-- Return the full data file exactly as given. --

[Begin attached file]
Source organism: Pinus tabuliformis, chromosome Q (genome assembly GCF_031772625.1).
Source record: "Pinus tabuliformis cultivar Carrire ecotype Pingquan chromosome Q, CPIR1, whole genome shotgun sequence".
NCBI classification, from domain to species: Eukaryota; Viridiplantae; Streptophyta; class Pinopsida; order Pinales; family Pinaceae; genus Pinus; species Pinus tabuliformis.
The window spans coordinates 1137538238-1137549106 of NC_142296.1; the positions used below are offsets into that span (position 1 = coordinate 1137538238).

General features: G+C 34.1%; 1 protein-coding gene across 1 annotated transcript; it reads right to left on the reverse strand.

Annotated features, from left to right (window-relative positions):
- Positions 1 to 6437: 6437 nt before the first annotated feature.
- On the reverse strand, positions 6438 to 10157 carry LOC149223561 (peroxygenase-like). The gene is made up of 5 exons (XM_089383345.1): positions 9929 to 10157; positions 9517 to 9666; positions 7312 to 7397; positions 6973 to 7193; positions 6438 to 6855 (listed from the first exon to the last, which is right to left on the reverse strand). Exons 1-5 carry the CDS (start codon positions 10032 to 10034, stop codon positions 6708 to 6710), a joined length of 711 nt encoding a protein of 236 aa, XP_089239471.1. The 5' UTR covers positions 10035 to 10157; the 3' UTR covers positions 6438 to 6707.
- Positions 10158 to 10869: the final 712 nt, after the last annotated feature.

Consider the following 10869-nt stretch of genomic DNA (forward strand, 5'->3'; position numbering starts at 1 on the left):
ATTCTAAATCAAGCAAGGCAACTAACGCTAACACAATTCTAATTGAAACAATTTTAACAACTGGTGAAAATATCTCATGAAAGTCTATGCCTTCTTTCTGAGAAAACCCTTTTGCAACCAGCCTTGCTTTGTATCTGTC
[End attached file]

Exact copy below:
Source organism: Pinus tabuliformis, chromosome Q (genome assembly GCF_031772625.1).
Source record: "Pinus tabuliformis cultivar Carrire ecotype Pingquan chromosome Q, CPIR1, whole genome shotgun sequence".
NCBI classification, from domain to species: Eukaryota; Viridiplantae; Streptophyta; class Pinopsida; order Pinales; family Pinaceae; genus Pinus; species Pinus tabuliformis.
The window spans coordinates 1137538238-1137549106 of NC_142296.1; the positions used below are offsets into that span (position 1 = coordinate 1137538238).

General features: G+C 34.1%; 1 protein-coding gene across 1 annotated transcript; it reads right to left on the reverse strand.

Annotated features, from left to right (window-relative positions):
- Positions 1 to 6437: 6437 nt before the first annotated feature.
- On the reverse strand, positions 6438 to 10157 carry LOC149223561 (peroxygenase-like). The gene is made up of 5 exons (XM_089383345.1): positions 9929 to 10157; positions 9517 to 9666; positions 7312 to 7397; positions 6973 to 7193; positions 6438 to 6855 (listed from the first exon to the last, which is right to left on the reverse strand). Exons 1-5 carry the CDS (start codon positions 10032 to 10034, stop codon positions 6708 to 6710), a joined length of 711 nt encoding a protein of 236 aa, XP_089239471.1. The 5' UTR covers positions 10035 to 10157; the 3' UTR covers positions 6438 to 6707.
- Positions 10158 to 10869: the final 712 nt, after the last annotated feature.

Consider the following 10869-nt stretch of genomic DNA (forward strand, 5'->3'; position numbering starts at 1 on the left):
ATTCTAAATCAAGCAAGGCAACTAACGCTAACACAATTCTAATTGAAACAATTTTAACAACTGGTGAAAATATCTCATGAAAGTCTATGCCTTCTTTCTGAGAAAACCCTTTTGCAACCAGCCTTGCTTTGTATCTGTC